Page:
1. About
  2. Features
  3. Explore

As I've already saw, many people here are related to admission process. And I want to ask their opinion on what is priority of all stuff from application: what is the most important (letters of recommendation or personal statement, GPA or maybe test scores), what is less important for admission and what is the least important? Would admission committee prefer applicant with good scores, high GPA, but with not outstanding personal statement and without letters from famous or well-known professors (for example, my scientific advisor in undergraduate school get his PhD only a couple years ago), or student with less GPA, test scores, but with letter from university's prof?

Some graduate schools require General GRE (Graduate Record Examinations). Would it better to send GRE scores (general or subject or both) even if it's not required (in case of relatively good result), or them wouldn't be considered at all?

1 Answer 1

If we're talking about a PhD candidate, the most relevant factors, for me, are those that demonstrate the applicant's capability to be a productive researcher. That means a compelling statement of purpose (why the applicant wants to be a PhD student, with ideas for potential areas of exploration, if not necessarily an entirely thought-out project) counts for quite a bit.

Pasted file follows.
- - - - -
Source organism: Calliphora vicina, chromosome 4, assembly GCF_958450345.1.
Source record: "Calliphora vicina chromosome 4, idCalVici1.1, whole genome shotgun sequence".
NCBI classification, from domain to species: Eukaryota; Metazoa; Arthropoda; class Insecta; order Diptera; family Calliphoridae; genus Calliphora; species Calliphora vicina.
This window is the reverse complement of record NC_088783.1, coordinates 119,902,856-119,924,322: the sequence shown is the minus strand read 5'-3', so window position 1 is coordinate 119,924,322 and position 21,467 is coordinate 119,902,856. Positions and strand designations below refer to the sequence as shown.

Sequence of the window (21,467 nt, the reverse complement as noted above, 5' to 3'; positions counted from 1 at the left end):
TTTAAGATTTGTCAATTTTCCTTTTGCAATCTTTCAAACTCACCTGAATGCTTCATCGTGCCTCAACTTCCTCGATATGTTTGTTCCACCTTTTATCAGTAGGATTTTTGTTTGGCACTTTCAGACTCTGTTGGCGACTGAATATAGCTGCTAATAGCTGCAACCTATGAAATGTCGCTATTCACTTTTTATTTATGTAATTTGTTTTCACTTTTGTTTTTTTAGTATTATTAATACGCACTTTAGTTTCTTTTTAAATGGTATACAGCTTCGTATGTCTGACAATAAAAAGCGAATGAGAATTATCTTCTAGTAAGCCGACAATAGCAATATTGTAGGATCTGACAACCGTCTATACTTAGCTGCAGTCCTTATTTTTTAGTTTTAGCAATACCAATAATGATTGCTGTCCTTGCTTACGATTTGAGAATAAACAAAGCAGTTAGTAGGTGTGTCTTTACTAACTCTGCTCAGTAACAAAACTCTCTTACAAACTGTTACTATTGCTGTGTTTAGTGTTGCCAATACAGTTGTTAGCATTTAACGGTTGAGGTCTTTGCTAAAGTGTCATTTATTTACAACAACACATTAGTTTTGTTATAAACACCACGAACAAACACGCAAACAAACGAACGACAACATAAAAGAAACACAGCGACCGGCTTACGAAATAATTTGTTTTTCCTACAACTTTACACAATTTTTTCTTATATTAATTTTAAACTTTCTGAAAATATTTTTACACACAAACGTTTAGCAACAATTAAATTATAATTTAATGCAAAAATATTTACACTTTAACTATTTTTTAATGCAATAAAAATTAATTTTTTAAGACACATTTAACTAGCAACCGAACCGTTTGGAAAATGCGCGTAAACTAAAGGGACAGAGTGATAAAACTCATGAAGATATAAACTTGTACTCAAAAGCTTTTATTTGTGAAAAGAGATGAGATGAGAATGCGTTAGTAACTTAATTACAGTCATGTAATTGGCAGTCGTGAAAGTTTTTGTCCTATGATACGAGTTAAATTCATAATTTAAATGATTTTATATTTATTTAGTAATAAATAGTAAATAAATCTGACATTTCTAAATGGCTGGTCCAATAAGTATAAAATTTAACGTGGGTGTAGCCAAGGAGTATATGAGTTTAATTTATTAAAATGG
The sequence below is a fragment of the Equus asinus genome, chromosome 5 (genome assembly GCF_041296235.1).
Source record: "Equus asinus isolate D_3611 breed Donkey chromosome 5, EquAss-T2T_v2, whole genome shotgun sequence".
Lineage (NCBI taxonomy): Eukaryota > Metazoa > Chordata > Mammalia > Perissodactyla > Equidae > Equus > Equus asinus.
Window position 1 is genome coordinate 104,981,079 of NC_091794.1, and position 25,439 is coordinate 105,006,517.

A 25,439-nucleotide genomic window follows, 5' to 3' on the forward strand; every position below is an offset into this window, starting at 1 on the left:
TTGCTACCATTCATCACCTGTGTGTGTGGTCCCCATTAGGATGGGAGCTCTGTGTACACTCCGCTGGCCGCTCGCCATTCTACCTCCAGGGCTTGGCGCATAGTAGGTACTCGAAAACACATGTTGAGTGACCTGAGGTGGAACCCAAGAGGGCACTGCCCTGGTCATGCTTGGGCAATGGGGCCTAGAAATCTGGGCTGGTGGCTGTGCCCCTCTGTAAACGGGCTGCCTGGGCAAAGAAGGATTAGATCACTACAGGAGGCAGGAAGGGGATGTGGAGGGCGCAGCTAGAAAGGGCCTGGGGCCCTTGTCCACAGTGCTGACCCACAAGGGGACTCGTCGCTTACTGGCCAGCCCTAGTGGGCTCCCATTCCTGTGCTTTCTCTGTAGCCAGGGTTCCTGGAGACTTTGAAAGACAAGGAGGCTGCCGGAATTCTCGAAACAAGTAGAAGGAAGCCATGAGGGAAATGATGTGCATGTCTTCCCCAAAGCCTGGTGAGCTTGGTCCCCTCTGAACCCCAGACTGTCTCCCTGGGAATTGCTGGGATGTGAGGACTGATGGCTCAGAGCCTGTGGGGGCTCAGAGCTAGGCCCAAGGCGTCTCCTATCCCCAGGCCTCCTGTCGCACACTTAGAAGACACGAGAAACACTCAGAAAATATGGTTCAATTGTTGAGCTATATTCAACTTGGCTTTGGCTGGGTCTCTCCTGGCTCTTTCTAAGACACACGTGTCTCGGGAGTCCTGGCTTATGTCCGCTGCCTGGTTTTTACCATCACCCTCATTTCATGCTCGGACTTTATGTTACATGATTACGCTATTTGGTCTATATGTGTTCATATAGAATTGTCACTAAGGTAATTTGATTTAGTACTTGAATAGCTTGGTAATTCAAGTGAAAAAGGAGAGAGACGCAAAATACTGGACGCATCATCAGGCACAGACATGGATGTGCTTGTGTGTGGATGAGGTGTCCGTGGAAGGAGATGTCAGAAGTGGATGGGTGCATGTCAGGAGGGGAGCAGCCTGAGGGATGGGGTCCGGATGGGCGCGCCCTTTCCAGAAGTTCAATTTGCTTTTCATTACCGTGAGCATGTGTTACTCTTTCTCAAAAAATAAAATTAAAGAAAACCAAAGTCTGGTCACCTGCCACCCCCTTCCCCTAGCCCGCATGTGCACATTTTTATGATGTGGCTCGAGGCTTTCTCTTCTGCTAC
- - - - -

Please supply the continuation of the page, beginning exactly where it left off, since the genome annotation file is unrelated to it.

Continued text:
Equally valuable are letters of recommendation that actually talk about the candidate. I don't care for a letter that regurgitates the student's academic performance, or that reads like a template in which the name of the applicant was swapped in for somebody else's. That does me no good in evaluating a candidate, and to some extent can work as a mark against a candidate, since it indicates a lapse in decision-making (why get a letter from someone who doesn't know you well?). A really good letter of recommendation, however, can sometimes make the difference between somebody who's on the bubble and somebody who gets an offer of admission.

Transcripts and test scores do matter, but for me are less valuable, because they don't give me a lot to go on—it's not easy to tell what's a "good" performance and what isn't, particularly when schools use "nonstandard" scales (such as reporting scores out of 100 without telling me what the average score is!).

The other factor that we do here that not all programs do is an interview (in person or via Skype). This is perhaps the most important part of the process for us, because we can see if the paper record matches the "actual" applicant. Sometimes candidates look good in writing, but can't really talk knowledgeably about what they have studied. That's usually a clear sign that someone really won't be a good fit as a graduate student.